NOTE: Faculty, if you are interviewed and quoted by news media, or if your work has been cited, and you have an online link to the article or video, please let us know. Contact us at news@csusb.edu.    


CSUSB professor comments on ADL report on increase of white supremacists’ propaganda effortThe Orange County Register/Southern Californian News GroupFeb. 14, 2020 Brian Levin, director of the Center for the Study of Hate and Extremism at Cal State San Bernardino, was interviewed for an article that said white supremacist propaganda heavily targeted the Inland Empire and Southern California as a whole in 2019, according to an annual report released by the Anti-Defamation League. The ADL report comes at a time when Riverside and San Bernardino counties have seen a number of incidents involving high school students flashing or posting symbols associated with racism such as swastikas and Confederate flags, as well as a racial epithet typically used against African Americans, online and on campuses. It’s not coincidental or accidental when young people are seen with these types of hateful symbols, said Levin. “It’s not just the fact that white supremacy and prejudice are being mainstreamed, but among youth, there is also the need to be hurtfully shocking,” he said. “These are the images that go viral online. Bigotry is now cool for young people who feel that society is cleaving away from them. It’s an expression of in-your-face tribalism.” The worldwide white supremacist movement is “attracting young people especially at a time when there is nationalist sentiment coupled with deliberate indifference,” Levin added. “When you have diminution of our civic values, what do you get? Nazis and confederate flags.” Read the complete article at “Southern California heavily targeted in 120% increase in white supremacist propaganda in U.S.

Research by CSUSB center shows hate crimes increase during presidential election periodBakersfield Now/KBAK TV via Sinclair Broadcast GroupFeb. 14, 2020 If this presidential election season is anything like those in recent years, it will be violent. According to research by the Center for the Study of Hate and Extremism (CSHE) at California State University, San Bernardino, the worst months for reported hate crimes, ideological violence and public violence have been around presidential elections. 'The data we have seen shows that these kinds of political seasons produce identifiable spikes in conflict but also in crimes and violence,' explained Brian Levin, the director of the center. 'And we're concerned.' Read the complete article, which was picked up nationwide on the Sinclair Broadcast Group, at “Targeted violence increases around presidential elections, research shows.”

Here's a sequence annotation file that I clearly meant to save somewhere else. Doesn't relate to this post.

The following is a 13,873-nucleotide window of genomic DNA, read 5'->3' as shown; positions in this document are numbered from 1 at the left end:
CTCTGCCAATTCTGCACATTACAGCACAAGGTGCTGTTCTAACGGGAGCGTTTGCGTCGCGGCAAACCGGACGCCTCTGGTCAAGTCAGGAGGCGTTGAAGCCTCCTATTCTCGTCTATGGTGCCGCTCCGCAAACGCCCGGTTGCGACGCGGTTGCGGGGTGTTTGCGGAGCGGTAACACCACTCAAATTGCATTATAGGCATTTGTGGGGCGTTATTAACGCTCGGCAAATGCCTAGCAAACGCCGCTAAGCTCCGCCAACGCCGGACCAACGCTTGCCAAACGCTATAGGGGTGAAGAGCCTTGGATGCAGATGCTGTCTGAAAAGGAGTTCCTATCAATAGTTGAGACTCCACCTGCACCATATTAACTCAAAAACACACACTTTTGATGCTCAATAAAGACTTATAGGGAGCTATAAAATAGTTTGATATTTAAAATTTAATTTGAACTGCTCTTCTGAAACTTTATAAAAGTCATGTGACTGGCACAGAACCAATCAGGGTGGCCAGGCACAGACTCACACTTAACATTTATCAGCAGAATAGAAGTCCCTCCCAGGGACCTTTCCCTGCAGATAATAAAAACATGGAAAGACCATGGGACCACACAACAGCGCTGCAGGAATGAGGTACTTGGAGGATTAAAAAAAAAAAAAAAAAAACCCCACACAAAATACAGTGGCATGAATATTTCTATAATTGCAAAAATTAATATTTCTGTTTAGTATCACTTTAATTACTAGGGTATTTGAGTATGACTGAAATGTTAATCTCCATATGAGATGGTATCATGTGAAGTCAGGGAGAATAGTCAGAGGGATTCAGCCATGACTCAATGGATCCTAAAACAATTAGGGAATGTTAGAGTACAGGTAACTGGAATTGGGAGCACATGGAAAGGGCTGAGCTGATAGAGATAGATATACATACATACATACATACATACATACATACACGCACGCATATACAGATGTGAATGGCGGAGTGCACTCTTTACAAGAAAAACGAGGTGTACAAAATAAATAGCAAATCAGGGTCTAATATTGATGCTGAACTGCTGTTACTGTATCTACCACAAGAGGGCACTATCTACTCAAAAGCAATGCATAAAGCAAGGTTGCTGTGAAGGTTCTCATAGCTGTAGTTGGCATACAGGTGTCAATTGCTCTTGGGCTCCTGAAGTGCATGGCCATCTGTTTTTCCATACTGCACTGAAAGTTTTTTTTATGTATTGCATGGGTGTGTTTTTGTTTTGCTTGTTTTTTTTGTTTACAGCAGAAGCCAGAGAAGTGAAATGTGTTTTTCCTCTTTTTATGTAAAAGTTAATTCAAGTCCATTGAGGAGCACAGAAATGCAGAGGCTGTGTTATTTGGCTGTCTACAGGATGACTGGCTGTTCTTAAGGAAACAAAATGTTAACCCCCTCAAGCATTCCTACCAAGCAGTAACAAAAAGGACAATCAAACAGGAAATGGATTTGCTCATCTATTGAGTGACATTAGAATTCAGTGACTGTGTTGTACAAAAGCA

CSUSB professor comments on Trump calling for Russia to end support of Syrian governmentPress TVFeb. 17, 2020 In a follow-up to a previous report on Feb. 15 about the advance of the Syrian army into a region of Syria controlled by Turkish-backed forces, David Yaghoubian, CSUSB professor of history, was interviewed for a segment in which U.S. President Donald Trump – in a phone call with Turkish President Rejep Tayyip Erdogan – called on Russia to end its support for the Syrian government. Commenting Russia’s possible reaction, Yaghoubian said, “I don’t suppose that (Russian President) Vladimir Putin would actually laugh overtly. The idea (that Russia would pull support from Syria) is absurd. Syrian and Russian relations go back decades. … The Syrian-Russian alliance is one that has proven to be durable and long lasting.” The segment can be viewed at “Trump demands Russia ends support for Damascus.”

CSUSB professor interviewed about Syrian army moving to re-take northwest provinces from foreign-backed forcesPress TVFeb. 15, 2020 David Yaghoubian, CSUSB professor of history, was included in a segment to discuss the advance of the Syrian Arab Army south of the country’s northwest provinces of Aleppo and Idlib that share a border with Turkey, and the Turkish response to the troop movement. Turkish-backed forces control the area. Yaghoubian said Turkey had failed to live to a memorandum of understanding from 2018, which said in part that two main highways in the region would be opened for passage and a demilitarized zone wjould be cleared of armed forces. The Syrian army’s move was to implement the MOU, Yaghoubian said, because the reopening of the two highways are key to the “rebuilding of the Syrian economy and Syrian national coheasion.” The segment can be viewed at “Syrian govt. forces secured high linking Syria’s 4 largest cities.”

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